“We have contracts with suppliers, and we expect these contracts to remain in place between us and them,” said Paul Wood, a Ford spokesman.

GM, Ford and other automakers buy steel in massive volumes and have long-term contracts that have protected them from the recent price increases. The automakers have a resale program in which they let some of their largest suppliers or key stamping suppliers buy steel from them at a discount.

Smaller suppliers or those that aren’t already part of the steel resale program are out of luck and eventually could be out of business.


Last week Federal Forge Inc., a Lansing-based auto-spring supplier, filed for bankruptcy and blamed rising steel prices, Automotive News reported.

That could be just the first of many, say auto-supplier experts. Eventually one could go down and interrupt vehicle production, which would quickly cost an automaker millions of dollars.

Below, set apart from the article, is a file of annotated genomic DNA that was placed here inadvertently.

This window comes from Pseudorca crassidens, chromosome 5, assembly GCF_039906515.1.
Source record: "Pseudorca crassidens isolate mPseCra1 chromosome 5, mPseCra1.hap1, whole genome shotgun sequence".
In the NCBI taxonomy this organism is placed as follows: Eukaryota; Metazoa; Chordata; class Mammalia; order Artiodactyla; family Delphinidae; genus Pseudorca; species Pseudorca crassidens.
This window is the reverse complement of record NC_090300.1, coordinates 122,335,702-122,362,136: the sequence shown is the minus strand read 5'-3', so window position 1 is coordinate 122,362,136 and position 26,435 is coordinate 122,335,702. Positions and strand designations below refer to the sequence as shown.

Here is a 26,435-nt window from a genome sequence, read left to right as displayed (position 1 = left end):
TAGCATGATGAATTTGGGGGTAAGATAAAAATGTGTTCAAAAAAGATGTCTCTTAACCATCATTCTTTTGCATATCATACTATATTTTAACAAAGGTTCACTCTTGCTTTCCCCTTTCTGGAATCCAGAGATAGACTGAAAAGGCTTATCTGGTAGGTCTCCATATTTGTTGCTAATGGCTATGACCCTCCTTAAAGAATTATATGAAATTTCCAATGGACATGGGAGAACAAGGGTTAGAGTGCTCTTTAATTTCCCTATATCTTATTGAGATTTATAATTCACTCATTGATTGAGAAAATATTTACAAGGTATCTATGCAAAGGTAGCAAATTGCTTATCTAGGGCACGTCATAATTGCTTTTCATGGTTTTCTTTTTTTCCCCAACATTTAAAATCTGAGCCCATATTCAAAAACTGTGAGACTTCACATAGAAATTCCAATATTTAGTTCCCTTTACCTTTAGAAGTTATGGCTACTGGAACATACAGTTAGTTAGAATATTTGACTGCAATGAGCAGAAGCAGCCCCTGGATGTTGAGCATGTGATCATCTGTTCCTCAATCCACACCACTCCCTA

“Margins are already so thin for suppliers that a big spike like this in steel or any spike in any cost like health care puts them into serious disarray,” said Jim Gillette, director of supplier analysis for CSM Worldwide, a Novi, Mich.-based auto-research firm.

“Most suppliers I know of are getting pinched and can’t pass it along to automakers,” said Gillette, who has studied steel prices since World War II. He said this steel-price increase is the worst since the recession of the early 1970s.


Prices for hot-rolled steel, a lower-grade steel used on parts under the hood and elsewhere that aren’t seen, jumped about 20 percent from $420 per ton in February to $500 per ton in March. Cold-rolled steel, used on parts such as bumpers, jumped from $480 to $580 in the same period.

One owner of a local auto-parts supplier, who asked not to be named to avoid angering his customers, said GM and others are “willing to give you some wiggle room now, but they’ll make you pay for it later, which means they’ll pull the business from you down the road.”